Even though the KABK ended up being great, I was clearly under-prepared when I first started. I’d always wanted to work on type design but I had to begin without knowing some of the most important things, like how fonts are actually created. I used to feel like other type designers were mocking me when I’d talk about my interest in letters… I still feel that way today. But I decided to take control of the situation and become a credible type designer. In this way, my year at KABK was a massive challenge. The programme was only a year long so I could only learn the most fundamental elements, but I feel I got a really good grounding in type design.

What specifically did you learn about font-making at the KABK?

Before I started working with type, I didn’t think that anything so complicated as digital fonts could actually be made by humans. You type something, letters pop out and you can even print what you’ve typed – I couldn’t imagine how every single part of a font could be designed by somebody’s own hands. However, once I started getting into it, I realised how people fit in behind the work. I understood that in order to design fonts, you need huge amounts of knowledge – you need to think about ‘textures’ of type or how characters work together as a whole. As well as that, at the KABK I got a solid understanding of the engineering behind the production of fonts. It made me realise how basic my understanding of type design was until then.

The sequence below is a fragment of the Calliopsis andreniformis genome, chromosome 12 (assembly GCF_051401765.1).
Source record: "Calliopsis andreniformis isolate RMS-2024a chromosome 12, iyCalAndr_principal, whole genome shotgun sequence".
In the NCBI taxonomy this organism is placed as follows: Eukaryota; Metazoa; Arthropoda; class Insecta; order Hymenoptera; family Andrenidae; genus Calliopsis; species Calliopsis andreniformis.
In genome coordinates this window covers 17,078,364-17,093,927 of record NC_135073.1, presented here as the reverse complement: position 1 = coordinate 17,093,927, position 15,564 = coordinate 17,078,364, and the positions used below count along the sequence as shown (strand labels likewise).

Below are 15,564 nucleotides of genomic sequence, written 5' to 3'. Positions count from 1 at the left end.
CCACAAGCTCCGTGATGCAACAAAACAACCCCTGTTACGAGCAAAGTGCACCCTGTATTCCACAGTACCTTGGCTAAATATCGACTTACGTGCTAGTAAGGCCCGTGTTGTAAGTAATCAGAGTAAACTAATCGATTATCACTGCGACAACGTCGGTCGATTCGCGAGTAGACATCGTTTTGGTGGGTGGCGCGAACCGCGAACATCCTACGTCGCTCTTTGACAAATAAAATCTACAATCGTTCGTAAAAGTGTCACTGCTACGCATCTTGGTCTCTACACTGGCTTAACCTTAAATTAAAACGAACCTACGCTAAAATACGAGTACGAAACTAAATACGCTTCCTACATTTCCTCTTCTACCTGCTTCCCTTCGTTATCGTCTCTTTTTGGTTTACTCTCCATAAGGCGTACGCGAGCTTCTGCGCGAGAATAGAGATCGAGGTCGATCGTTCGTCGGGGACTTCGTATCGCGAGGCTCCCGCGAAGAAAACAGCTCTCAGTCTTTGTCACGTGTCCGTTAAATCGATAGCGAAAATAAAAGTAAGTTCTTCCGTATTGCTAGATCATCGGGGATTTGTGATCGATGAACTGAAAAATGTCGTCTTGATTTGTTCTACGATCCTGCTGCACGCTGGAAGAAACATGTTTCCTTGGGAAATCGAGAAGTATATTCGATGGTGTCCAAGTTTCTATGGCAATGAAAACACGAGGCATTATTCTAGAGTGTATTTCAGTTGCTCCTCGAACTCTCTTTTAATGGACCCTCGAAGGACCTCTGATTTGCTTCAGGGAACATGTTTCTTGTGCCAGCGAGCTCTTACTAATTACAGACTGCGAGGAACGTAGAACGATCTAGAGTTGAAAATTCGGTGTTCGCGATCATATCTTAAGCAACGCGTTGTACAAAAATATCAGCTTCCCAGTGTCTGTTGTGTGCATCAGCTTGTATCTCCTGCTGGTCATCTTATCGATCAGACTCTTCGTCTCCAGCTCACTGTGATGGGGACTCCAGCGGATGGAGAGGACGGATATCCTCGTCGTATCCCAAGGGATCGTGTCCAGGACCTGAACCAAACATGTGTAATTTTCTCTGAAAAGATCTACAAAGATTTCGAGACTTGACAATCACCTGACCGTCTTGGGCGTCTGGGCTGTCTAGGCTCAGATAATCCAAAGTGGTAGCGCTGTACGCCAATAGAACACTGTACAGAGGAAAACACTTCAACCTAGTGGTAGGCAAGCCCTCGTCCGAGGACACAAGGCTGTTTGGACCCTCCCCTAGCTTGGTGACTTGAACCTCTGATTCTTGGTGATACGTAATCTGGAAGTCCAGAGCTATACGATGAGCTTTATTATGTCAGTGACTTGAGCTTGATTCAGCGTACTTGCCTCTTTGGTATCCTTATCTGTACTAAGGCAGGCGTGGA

Before I started working with type, I didn’t think that anything so complicated as digital fonts could actually be made by humans.

What did you think before?

I used to think that the fonts we see around us were the rare ones that had completed some kind of review or fulfilled certain standards, but ever since I’ve been studying fonts, I’ve started spotting faults in them and I’m realising that there are real people behind the fonts, who made these decisions about them. It’s not actually as simple as someone saying “if it’s like this, it’s okay to distribute” and I learnt that making a high quality product involves combining different ways of doing things.